Beau Lund FacebookTwitterLinkedInEmailAllen Kee / ESPN Images(NEW ORLEANS)– When football season kicks off in September, NFL commissioner Roger Goodell is going to be sitting down for a deposition.The case, filed against the NFL by a Saints fan who is an attorney, stems from the controversial no-call during the NFC Championship game between the New Orleans Saints and Los Angeles Rams, where an apparent pass interference was committed by corner back Nickell Robey-Coleman on Saints receiver Tommylee Lewis.On Monday, Orleans Parish Civil District Court Judge Nicole Sheppard said the NFL commissioner and the three officials involved in the call should sit for a deposition in New Orleans, according to nola.com. It comes after the 4th Circuit Court of Appeals upheld the judge’s decision to allow the suit to move forward.Attorney Tony LeMon said he brought the suit because he said he wants accountability. LeMon alleges fraud by the NFL and crafted the lawsuit to keep damages low, as to not make the suit a federal civil suit, which could more easily get thrown out.LeMon is seeking $75,000 in damages and says they will go to charity.“I’m ecstatic about it, we’ve waited a long time for this,” LeMon told local station WVUE after Monday’s ruling.There have been numerous other lawsuits against the NFL that have gotten thrown out in federal court, but Ken Schreiber, a lawyer and sports columnist, told ABC News because of the low dollar amount, the suit can stay in state court.“Anything above $75,000 gets moved to federal court,” he told ABC News.The outrage from the no-call led the NFL to admit the officials got it wrong, Rams player Robey-Colman to admit guilt and even a speech from Louisiana Sen. Bill Cassidy on the Senate floor.The Rams ultimately lost this year’s the Super Bowl to the Patriots, 13-3.“We understand the frustration of the fans,” Goodell said at a press conference in February. “I’ve talked to [Saints] coach [Sean] Payton, the team, the players. We understand the frustration that they feel right now. We certainly want to address that.”“Whenever officiating is part of any kind of discussion post-game, it’s never a good outcome for us. We know that. Our clubs know that. Our officials know that,” he said. “But we also know our officials are human. We also know that they’re officiating a game that moves very quickly and have to make snap decisions under difficult circumstances. And they’re not going to get it right all the time.”Schreiber says that the NFL “still has one avenue left to appeal” by asking for a stay in the case and appealing to the Louisiana State Supreme Court. The lawsuit could ultimately be thrown out, after the deposition happens, but this is all part of the evidence gathering process, Schreiber said.He expects attorneys to grill Goodell on why he didn’t use his power of “corrective action” to change the course of the game and what the process is of choosing officials after highlighting that some of the officials were from the Los Angels area.The NFL has not responded to ABC News’ request for comment.Copyright © 2019, ABC Radio. All rights reserved. Written by July 30, 2019 /Sports News – National NFL’s Roger Goodell ordered by New Orleans judge to face questions over Saints no-call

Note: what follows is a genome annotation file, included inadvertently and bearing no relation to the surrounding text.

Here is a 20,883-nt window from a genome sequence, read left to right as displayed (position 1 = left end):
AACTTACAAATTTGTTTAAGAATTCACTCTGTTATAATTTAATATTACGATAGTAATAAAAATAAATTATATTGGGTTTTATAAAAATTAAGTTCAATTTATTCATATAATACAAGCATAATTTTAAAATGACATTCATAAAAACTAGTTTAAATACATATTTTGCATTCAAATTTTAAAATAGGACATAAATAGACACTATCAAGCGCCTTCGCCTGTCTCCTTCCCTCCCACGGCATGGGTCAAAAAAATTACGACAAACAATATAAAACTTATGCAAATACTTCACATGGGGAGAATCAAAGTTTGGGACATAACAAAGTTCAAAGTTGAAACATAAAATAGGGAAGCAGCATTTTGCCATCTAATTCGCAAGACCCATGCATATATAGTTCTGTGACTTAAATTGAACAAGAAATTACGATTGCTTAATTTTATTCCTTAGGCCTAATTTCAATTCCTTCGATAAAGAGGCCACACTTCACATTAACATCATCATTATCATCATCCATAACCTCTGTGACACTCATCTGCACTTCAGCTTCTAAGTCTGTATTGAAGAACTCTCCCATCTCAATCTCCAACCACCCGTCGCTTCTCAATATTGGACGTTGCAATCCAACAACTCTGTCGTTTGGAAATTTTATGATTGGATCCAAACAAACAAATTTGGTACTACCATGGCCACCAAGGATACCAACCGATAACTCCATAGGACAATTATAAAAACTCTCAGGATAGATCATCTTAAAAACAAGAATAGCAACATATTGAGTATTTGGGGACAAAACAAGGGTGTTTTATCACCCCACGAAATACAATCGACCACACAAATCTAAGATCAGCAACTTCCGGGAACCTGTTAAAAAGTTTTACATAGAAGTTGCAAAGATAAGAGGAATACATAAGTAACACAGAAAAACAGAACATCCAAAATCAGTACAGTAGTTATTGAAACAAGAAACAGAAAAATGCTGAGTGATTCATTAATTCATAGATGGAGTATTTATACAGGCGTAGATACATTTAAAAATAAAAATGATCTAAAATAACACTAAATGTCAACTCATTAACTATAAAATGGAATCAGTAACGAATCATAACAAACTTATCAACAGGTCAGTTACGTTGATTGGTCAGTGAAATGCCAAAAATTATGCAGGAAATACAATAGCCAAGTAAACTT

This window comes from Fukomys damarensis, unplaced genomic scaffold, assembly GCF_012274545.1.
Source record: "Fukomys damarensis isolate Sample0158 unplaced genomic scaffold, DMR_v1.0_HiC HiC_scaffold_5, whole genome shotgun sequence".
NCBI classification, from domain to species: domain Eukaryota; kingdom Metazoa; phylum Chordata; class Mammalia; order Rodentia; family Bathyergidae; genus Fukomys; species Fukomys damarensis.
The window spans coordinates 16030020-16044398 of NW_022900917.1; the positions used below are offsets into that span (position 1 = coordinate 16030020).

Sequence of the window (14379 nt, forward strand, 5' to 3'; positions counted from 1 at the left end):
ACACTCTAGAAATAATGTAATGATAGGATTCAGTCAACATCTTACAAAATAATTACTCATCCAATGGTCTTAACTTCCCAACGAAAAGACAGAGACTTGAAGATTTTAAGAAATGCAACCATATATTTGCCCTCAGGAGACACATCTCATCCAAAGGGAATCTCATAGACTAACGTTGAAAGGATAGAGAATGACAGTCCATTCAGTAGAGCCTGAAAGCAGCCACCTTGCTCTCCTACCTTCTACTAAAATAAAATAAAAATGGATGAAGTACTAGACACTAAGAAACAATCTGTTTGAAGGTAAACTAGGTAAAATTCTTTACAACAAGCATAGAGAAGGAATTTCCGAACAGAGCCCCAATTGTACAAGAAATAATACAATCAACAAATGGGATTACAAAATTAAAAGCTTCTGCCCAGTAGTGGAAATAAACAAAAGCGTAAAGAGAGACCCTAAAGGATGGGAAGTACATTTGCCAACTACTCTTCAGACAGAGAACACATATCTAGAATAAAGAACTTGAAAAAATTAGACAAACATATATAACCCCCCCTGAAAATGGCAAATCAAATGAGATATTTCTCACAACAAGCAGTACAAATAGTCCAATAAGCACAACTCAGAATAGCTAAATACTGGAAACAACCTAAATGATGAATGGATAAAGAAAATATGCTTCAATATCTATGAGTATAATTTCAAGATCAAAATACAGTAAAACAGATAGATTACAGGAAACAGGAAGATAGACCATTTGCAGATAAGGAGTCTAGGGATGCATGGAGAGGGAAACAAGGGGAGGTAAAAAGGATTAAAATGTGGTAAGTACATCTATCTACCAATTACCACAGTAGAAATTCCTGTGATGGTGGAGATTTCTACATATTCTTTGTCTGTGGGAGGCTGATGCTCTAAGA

Australian Navy frigate Ballarat visits Malaysia on South East Asia deployment View post tag: Royal Australian Navy Authorities June 19, 2017 Share this article View post tag: HMAS Ballarat Back to overview,Home naval-today Australian Navy frigate Ballarat visits Malaysia on South East Asia deployment Royal Australian Navy’s Anzac-class frigate HMAS Ballarat completed a port visit to Sepangar, Malaysia, during her three-month deployment to South East Asia.She was in the region to enagage with the Royal Malaysian Navy, and load supplies before she returns to Australia for further exercises.Chief of Joint Operations, Vice Admiral David Johnston, said Ballarat’s deployment provided an opportunity to engage with many nations in South East Asia.“Our enduring military to military engagement activities contribute to security and stability in our region,” he said.“Ballarat completed activities with Canada, China, Japan, Malaysia, New Zealand, Singapore, Thailand, the United Kingdom, the United States and Vietnam during its three month deployment.”HMAS Ballarat will join exercise Talisman Sabre in the coming weeks. Talisman Sabre is a biennial combined Australian and United States training activity, designed to train military forces in planning and conducting Combined Task Force operations to improve the combat readiness and interoperability between the forces.
A massive plastic bag sculpture was laid out in Christ Church’s Peckwater Quad this weekend, as part of an ongoing campaign to raise environmental awareness.The six foot letters, each made from around 60 bags, were the work of JCR Environment rep Ed Parker. “I reasoned that if you collected plastic bags from the cupboards of your friends, you’d have enough to build, er, a massive sculpture”, he said.He aims to end the use of plastic bags by Christ Church students, by the end of his tenure. Parker stressed the scale of the environmental problem.He said, “If every Oxford undergraduate said ‘yes’ to one plastic bag a day, that would be 4.5 million bags a year.”The sculpture was well received by students, porters, and even tourists. Parker admits his initial plans were grander: “I wanted to carpet Tom Quad in plastic bags. Then I remembered how big it was.”The college has wider plans to cut greenhouse gas emissions by 60% by 2050. In the short term, funding has been allocated to give every student a ‘bag for life.’by Oscar Cox Jensen